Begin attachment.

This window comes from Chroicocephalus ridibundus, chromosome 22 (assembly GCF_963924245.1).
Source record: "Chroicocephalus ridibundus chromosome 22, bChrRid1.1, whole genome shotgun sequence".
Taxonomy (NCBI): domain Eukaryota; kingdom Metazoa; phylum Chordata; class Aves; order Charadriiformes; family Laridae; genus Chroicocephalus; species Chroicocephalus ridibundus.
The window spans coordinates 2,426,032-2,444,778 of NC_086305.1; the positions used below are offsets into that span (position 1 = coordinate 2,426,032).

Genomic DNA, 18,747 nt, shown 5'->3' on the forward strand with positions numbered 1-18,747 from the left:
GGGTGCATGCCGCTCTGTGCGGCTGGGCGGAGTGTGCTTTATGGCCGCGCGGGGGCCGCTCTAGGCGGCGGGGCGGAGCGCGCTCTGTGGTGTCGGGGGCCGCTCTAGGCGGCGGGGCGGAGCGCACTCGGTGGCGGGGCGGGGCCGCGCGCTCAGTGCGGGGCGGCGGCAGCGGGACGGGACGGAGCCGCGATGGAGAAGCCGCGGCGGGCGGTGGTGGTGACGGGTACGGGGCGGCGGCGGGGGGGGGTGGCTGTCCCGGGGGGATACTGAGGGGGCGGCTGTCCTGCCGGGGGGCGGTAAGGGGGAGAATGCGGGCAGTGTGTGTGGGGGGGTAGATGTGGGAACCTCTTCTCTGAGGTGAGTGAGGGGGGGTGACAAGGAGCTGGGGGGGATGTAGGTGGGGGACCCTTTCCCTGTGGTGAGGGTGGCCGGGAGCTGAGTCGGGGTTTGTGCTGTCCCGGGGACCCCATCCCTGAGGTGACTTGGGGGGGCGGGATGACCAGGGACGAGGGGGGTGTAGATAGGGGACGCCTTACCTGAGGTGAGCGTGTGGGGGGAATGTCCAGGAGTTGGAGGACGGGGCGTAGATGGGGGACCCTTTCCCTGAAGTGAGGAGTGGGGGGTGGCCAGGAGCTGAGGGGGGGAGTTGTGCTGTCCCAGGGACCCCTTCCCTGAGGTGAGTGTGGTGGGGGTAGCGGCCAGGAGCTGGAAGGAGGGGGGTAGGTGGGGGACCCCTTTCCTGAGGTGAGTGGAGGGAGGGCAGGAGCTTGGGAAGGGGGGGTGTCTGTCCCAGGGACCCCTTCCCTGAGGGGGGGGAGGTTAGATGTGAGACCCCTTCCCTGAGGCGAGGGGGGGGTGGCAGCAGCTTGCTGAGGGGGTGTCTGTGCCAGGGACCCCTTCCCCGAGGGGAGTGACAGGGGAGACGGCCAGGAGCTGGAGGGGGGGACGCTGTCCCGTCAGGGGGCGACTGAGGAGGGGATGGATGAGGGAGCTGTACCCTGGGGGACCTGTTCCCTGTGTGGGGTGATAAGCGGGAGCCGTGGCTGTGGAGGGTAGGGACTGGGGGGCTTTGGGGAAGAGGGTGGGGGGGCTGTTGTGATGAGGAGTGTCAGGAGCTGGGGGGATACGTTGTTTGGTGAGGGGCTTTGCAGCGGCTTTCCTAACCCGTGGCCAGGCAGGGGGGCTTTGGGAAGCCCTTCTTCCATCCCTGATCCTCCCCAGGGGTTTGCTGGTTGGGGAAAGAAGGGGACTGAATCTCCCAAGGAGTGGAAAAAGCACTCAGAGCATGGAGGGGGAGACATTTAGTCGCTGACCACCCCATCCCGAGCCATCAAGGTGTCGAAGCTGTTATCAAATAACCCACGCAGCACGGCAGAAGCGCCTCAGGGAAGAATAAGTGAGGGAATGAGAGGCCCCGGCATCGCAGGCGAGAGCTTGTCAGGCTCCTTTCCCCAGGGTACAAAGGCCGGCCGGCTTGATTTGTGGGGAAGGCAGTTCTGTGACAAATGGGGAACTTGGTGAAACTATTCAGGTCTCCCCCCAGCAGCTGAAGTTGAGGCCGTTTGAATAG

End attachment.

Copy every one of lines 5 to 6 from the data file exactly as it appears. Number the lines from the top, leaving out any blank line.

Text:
Genomic DNA, 18,747 nt, shown 5'->3' on the forward strand with positions numbered 1-18,747 from the left:
GGGTGCATGCCGCTCTGTGCGGCTGGGCGGAGTGTGCTTTATGGCCGCGCGGGGGCCGCTCTAGGCGGCGGGGCGGAGCGCGCTCTGTGGTGTCGGGGGCCGCTCTAGGCGGCGGGGCGGAGCGCACTCGGTGGCGGGGCGGGGCCGCGCGCTCAGTGCGGGGCGGCGGCAGCGGGACGGGACGGAGCCGCGATGGAGAAGCCGCGGCGGGCGGTGGTGGTGACGGGTACGGGGCGGCGGCGGGGGGGGGTGGCTGTCCCGGGGGGATACTGAGGGGGCGGCTGTCCTGCCGGGGGGCGGTAAGGGGGAGAATGCGGGCAGTGTGTGTGGGGGGGTAGATGTGGGAACCTCTTCTCTGAGGTGAGTGAGGGGGGGTGACAAGGAGCTGGGGGGGATGTAGGTGGGGGACCCTTTCCCTGTGGTGAGGGTGGCCGGGAGCTGAGTCGGGGTTTGTGCTGTCCCGGGGACCCCATCCCTGAGGTGACTTGGGGGGGCGGGATGACCAGGGACGAGGGGGGTGTAGATAGGGGACGCCTTACCTGAGGTGAGCGTGTGGGGGGAATGTCCAGGAGTTGGAGGACGGGGCGTAGATGGGGGACCCTTTCCCTGAAGTGAGGAGTGGGGGGTGGCCAGGAGCTGAGGGGGGGAGTTGTGCTGTCCCAGGGACCCCTTCCCTGAGGTGAGTGTGGTGGGGGTAGCGGCCAGGAGCTGGAAGGAGGGGGGTAGGTGGGGGACCCCTTTCCTGAGGTGAGTGGAGGGAGGGCAGGAGCTTGGGAAGGGGGGGTGTCTGTCCCAGGGACCCCTTCCCTGAGGGGGGGGAGGTTAGATGTGAGACCCCTTCCCTGAGGCGAGGGGGGGGTGGCAGCAGCTTGCTGAGGGGGTGTCTGTGCCAGGGACCCCTTCCCCGAGGGGAGTGACAGGGGAGACGGCCAGGAGCTGGAGGGGGGGACGCTGTCCCGTCAGGGGGCGACTGAGGAGGGGATGGATGAGGGAGCTGTACCCTGGGGGACCTGTTCCCTGTGTGGGGTGATAAGCGGGAGCCGTGGCTGTGGAGGGTAGGGACTGGGGGGCTTTGGGGAAGAGGGTGGGGGGGCTGTTGTGATGAGGAGTGTCAGGAGCTGGGGGGATACGTTGTTTGGTGAGGGGCTTTGCAGCGGCTTTCCTAACCCGTGGCCAGGCAGGGGGGCTTTGGGAAGCCCTTCTTCCATCCCTGATCCTCCCCAGGGGTTTGCTGGTTGGGGAAAGAAGGGGACTGAATCTCCCAAGGAGTGGAAAAAGCACTCAGAGCATGGAGGGGGAGACATTTAGTCGCTGACCACCCCATCCCGAGCCATCAAGGTGTCGAAGCTGTTATCAAATAACCCACGCAGCACGGCAGAAGCGCCTCAGGGAAGAATAAGTGAGGGAATGAGAGGCCCCGGCATCGCAGGCGAGAGCTTGTCAGGCTCCTTTCCCCAGGGTACAAAGGCCGGCCGGCTTGATTTGTGGGGAAGGCAGTTCTGTGACAAATGGGGAACTTGGTGAAACTATTCAGGTCTCCCCCCAGCAGCTGAAGTTGAGGCCGTTTGAATAG